Luray-Page County Center hosting event celebrating the life and narrative of Bethany Veney, local woman born into slavery

For Immediate Release:
June 12, 2023

Primary Media Contact:
Sally Voth
Public Relations Specialist
[email protected]
Phone: 540-868-7134

Sketch of Veney
Bethany Veney's narrative was published in 1889.

The community is invited to a celebration of the legacy of Bethany Veney, a woman who was born into slavery in Page County, at 5 p.m., Thursday, June 15, at the Luray-Page County Center. Veney’s autobiography, “Aunt Betty’s Story: The Narrative of Bethany Veney, a Slave Woman,” was read by her female descendants and filmed by the Shenandoah Valley Black Heritage Project (SVBHP). The film will be shown Thursday.

Luray-Page County Center Manager Judith Suddith was preparing to teach her English 246 students Harriet Jacobs’ autobiography, “Incidents in the Life of a Slave Girl,” this past spring, and thought more people should know Veney’s story. She came across the video project the SVBHP had done and contacted one of Veney’s descendants she knew who put her in touch with Robin Lyttle with the SVBHP.

“I think local history’s very important, and I’m hoping that people will embrace local history more and want to learn more about the world around them,” said Suddith.

Veney was born some time between 1812 and 1815, and died on Nov. 16, 1915, said Lyttle, who is involved in grant research for the SVBHP and is its temporary treasurer.

“[Aunt Betty’s Story] is a wonderfully written narrative,” said Lyttle. “Bethany Veney was born enslaved in Page County right in the area where the college is. She was sold north just before the Civil War. After the war, she came back to Page County and got a lot of her family members and moved them up north outside of Boston.

“She was an amazing woman. Her story was challenging to say the least. She was full of family, faith and love.”

The evils of slavery saw Veney sold away from her first husband, Jerry Frickland, and their daughter. She was able to reunite with her daughter after the Civil War and move her family next door to her near Boston. Veney later married Frank Veney, a free man from Page County. Her husbands’ descendants were among those who read the narrative for the film.

“We had descendants come from all around the country to participate in the reading,” Lyttle said. 

The narrative was broken into four videos, each about 13-14 minutes long.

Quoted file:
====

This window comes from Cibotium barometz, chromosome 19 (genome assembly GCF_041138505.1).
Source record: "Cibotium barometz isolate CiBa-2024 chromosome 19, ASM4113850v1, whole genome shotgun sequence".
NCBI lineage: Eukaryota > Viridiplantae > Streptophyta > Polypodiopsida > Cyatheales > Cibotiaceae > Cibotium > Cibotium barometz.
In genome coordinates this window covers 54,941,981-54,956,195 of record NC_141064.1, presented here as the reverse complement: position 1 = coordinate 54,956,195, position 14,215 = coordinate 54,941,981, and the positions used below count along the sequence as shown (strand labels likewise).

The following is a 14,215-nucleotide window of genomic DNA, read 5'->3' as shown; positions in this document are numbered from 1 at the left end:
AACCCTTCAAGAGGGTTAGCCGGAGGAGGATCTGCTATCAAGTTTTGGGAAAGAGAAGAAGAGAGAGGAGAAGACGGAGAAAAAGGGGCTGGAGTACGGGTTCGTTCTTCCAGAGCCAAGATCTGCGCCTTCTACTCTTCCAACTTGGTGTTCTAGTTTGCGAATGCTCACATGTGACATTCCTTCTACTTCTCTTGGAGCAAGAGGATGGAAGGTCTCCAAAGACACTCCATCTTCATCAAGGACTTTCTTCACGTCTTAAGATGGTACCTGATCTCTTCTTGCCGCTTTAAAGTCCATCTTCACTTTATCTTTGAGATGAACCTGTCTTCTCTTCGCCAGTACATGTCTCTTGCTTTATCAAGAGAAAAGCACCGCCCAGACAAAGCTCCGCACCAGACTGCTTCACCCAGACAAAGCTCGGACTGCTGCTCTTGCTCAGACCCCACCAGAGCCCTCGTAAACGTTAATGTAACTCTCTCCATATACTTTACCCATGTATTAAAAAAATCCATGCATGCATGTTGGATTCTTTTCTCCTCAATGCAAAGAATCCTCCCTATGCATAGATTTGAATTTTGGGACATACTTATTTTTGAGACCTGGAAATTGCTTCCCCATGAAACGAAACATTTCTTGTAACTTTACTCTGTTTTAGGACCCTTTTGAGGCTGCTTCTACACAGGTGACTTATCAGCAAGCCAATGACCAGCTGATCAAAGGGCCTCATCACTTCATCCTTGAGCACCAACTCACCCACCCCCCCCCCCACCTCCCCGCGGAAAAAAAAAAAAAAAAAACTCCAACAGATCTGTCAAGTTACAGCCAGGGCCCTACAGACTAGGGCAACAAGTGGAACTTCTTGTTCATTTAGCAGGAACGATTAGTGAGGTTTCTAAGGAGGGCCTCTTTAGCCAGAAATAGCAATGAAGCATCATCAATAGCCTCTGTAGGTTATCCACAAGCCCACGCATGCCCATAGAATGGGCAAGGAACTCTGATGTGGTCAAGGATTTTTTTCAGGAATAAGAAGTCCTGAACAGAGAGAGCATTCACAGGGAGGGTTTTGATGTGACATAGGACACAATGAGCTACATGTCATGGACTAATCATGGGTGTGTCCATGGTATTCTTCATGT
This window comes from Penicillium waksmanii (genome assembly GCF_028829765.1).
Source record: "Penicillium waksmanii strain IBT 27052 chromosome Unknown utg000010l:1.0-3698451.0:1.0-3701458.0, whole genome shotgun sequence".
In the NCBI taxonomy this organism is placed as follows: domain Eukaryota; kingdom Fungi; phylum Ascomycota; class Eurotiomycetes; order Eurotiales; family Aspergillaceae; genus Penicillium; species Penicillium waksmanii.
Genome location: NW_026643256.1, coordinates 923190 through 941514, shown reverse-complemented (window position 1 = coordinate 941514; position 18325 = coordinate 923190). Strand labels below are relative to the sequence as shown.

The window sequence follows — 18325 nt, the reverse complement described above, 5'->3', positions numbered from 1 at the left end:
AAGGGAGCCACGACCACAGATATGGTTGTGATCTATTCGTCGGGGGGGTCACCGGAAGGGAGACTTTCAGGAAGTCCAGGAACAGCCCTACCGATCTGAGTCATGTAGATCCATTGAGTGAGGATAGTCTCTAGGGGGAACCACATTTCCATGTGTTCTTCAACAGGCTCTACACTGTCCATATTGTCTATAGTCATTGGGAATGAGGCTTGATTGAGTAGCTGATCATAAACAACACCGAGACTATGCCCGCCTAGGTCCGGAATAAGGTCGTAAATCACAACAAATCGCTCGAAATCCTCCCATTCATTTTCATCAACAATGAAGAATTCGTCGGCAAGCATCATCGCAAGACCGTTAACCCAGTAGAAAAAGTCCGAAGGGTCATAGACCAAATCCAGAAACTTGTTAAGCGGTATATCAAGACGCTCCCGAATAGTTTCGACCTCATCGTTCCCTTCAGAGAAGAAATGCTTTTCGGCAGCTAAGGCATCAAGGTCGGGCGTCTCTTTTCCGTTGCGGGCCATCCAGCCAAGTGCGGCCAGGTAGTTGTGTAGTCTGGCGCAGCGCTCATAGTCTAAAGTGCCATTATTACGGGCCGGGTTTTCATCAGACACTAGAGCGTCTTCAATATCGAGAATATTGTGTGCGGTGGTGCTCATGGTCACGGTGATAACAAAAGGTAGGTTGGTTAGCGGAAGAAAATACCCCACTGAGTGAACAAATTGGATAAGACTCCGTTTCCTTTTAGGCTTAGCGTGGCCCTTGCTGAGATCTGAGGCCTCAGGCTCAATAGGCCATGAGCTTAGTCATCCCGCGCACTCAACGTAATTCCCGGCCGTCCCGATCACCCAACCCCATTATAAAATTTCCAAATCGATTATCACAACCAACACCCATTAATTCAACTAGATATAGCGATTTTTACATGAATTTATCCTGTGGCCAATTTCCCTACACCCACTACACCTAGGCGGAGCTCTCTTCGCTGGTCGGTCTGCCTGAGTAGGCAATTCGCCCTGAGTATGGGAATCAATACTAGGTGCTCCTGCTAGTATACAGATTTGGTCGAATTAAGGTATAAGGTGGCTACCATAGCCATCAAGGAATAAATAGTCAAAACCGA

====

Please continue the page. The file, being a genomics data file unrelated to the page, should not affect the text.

“We believe in first person as the best source for history, local history especially,” said Lyttle. “Since there has been very little recording of African-American history from the African-American perspective, it’s really important to study these narratives.”

The Bethel Baptist Choir will provide music during the event, and attendees will have the opportunity to watch the “living memoir” and meet those who created the project. Refreshments will be provided at this free event.

You can learn more and RSVP at, or call (540) 843-0722.


Founded in 1970, Laurel Ridge Community College is a multi-campus public institution of higher education. With three locations — Middletown, Warrenton, and Luray-Page County — the College serves eight localities in the Shenandoah Valley and northern Piedmont regions. The localities are the counties of Clarke, Fauquier, Frederick, Page, Rappahannock, Shenandoah and Warren and the city of Winchester. Laurel Ridge offers more than 75 associate degree and certificate programs in a wide variety of disciplines, in addition to providing access to bachelor’s, master’s and doctoral degree programs offered on site by a four-year institution. Laurel Ridge also serves the business community by offering workforce preparation programs for employees and employers. Laurel Ridge serves more than 9,000 unduplicated credit students and more than 11,000 individuals in professional development and business and industry courses annually.

Laurel Ridge Community College is accredited by the Southern Association of Colleges and Schools Commission on Colleges (SACSCOC) to award associate degrees. Laurel Ridge Community College also may offer credentials such as certificates and diplomas at approved degree levels. Questions about the accreditation of Laurel Ridge Community College may be directed in writing to the Southern Association of Colleges and Schools Commission on Colleges at 1866 Southern Lane, Decatur, GA 30033-4097, by calling (404) 679-4500, or by using information available on SACSCOC’s website (

Laurel Ridge Community College is an equal opportunity institution providing educational and employment opportunities, programs, services, and activities. Laurel Ridge shall promote and maintain equal employment and educational opportunities without regard to race, color, religion, disability, sex, sexual orientation, gender identity, ethnicity, marital status, pregnancy, childbirth or related medical conditions including lactation, age (except when age is a bona fide occupational qualification), status as a veteran, national origin, or other non-merit factors. Laurel Ridge also prohibits sexual misconduct including sexual violence or harassment. Inquiries may be directed to the Associate Vice President, Human Resources, [email protected]173 Skirmisher Lane, Middletown, VA 22645, 540-868-7226.

Laurel Ridge Community College was known as Lord Fairfax Community College until June 2022. For consistency purposes, the college will be referenced as Laurel Ridge going forward.